As the coronavirus pandemic has the potential to differentially disadvantage chronically ill patients, neuroscientists have given special attention to individuals with PD in this catastrophic scenario that we are currently experiencing [1]. In this sense, although the medical team’s first reaction was to limit access to clinics and neurology wards to prevent fragile PD patients from being infected, some interesting proposals regarding hospital logistics, medical procedures and treatment and telemedicine have also been discussed among various movement disorder neurologists operating in different world regions [1]. Due to the seriousness of the current situation, it would also be extremely important to discuss the possibility of premature death in PD patients.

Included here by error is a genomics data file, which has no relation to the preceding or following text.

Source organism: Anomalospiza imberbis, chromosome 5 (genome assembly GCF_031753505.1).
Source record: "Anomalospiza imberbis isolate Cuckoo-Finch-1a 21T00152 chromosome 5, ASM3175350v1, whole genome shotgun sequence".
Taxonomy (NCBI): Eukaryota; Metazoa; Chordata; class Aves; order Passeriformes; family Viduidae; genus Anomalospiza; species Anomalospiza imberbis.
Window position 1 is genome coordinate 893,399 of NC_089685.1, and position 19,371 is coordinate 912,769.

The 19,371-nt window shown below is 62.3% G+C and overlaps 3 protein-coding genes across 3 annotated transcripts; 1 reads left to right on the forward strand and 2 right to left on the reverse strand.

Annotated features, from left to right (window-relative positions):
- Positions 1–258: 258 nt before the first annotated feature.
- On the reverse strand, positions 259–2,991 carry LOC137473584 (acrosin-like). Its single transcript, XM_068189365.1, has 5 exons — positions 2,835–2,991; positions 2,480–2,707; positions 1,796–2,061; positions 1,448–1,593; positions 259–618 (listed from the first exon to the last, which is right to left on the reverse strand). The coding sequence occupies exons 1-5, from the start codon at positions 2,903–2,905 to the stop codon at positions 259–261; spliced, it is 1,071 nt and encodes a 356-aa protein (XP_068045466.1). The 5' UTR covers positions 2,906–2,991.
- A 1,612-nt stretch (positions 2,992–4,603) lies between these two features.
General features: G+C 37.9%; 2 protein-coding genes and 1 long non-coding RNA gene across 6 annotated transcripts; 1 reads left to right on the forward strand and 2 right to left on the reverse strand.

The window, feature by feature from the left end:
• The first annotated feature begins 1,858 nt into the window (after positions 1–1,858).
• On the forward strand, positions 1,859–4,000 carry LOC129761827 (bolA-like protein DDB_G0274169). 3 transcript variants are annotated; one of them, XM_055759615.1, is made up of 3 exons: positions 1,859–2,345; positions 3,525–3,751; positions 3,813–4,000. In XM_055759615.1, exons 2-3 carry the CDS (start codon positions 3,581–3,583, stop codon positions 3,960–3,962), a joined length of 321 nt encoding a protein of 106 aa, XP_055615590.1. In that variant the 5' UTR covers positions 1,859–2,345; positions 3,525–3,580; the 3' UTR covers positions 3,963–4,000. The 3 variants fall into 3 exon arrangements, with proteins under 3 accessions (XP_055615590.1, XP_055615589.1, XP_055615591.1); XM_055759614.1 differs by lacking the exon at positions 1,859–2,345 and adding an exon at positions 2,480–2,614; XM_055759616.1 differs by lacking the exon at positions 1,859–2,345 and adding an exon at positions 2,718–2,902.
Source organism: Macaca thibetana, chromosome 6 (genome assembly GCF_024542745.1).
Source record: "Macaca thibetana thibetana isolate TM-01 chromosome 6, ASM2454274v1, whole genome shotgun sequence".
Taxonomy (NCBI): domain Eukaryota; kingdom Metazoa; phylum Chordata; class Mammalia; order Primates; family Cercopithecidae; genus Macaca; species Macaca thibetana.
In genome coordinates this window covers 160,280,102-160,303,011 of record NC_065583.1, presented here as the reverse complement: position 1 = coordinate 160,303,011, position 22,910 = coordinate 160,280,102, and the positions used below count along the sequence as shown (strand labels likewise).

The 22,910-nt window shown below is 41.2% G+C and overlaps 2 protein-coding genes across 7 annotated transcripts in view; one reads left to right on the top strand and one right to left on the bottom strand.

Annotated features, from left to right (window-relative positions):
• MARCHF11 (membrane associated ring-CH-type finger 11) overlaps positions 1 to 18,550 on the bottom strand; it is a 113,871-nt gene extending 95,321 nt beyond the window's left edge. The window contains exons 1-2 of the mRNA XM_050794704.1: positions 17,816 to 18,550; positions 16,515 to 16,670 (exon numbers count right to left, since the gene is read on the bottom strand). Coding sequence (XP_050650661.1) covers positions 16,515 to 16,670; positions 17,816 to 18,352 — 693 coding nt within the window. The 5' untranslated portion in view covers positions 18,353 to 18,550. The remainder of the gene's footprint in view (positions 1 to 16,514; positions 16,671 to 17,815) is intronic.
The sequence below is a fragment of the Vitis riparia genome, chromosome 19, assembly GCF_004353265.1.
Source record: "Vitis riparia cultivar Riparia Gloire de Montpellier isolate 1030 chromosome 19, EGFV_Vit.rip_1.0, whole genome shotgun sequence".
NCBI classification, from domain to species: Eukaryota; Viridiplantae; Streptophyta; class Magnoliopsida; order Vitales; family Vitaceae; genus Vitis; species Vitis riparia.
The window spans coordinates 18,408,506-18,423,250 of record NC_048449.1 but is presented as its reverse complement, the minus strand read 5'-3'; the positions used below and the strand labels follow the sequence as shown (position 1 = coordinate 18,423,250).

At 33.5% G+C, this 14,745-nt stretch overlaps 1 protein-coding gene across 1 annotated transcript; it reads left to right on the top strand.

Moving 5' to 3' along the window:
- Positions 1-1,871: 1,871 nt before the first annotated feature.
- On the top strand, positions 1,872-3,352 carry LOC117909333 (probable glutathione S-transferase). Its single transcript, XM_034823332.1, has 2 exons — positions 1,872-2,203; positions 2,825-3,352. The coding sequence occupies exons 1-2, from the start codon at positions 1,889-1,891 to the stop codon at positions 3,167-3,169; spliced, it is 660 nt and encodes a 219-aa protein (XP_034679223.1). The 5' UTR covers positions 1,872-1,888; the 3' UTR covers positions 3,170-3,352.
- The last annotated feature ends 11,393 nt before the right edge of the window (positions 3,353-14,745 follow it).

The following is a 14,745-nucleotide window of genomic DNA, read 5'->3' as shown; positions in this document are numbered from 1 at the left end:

PD is one of the most frequent age-related neurodegenerative disorders and affects millions of people globally, and epidemiological studies have demonstrated that it is accompanied by high rates of premature death compared with the general population [2]. In these circumstances, it has been clearly demonstrated that the predominant causes of death in PD are pneumonia, cerebrovascular disease, and cardiovascular diseases [2]. Additionally, it is important to emphasize that SUDPAR, although it is still considered a rare event, is increasingly discussed as a contribution to mortality in PD (Table 1) [2]. Three years ago, SUDPAR was defined as unexpected death of a patient with PD without any satisfactory cause as determined by autopsy [2]. Epidemiologically, there are no studies to date that accurately evaluate the possible distribution of SUDPAR in the main research centers for movement disorders. Nevertheless, a series of studies since the 1970s that evaluated SUDPAR cases have pointed out that an average of 14% of PD patients die suddenly [2]. The effective causes of SUDPAR are not yet known [2]. However, the results of clinical and experimental studies suggest that cardiac abnormalities and autonomic dysfunction play a possible “direct” role in SUDPAR, since approximately 60% of PD patients have cardiovascular disturbances and because of frequent autonomic disturbances in PD [2]. In these lines, recent research suggests that some risk factors may be directly related to SUDPAR, such as age at onset, the duration of PD, sex, motor severity and drug treatment (polypharmacy) [2], but these potential risk factors for SUDPAR need to be further investigated in translational studies.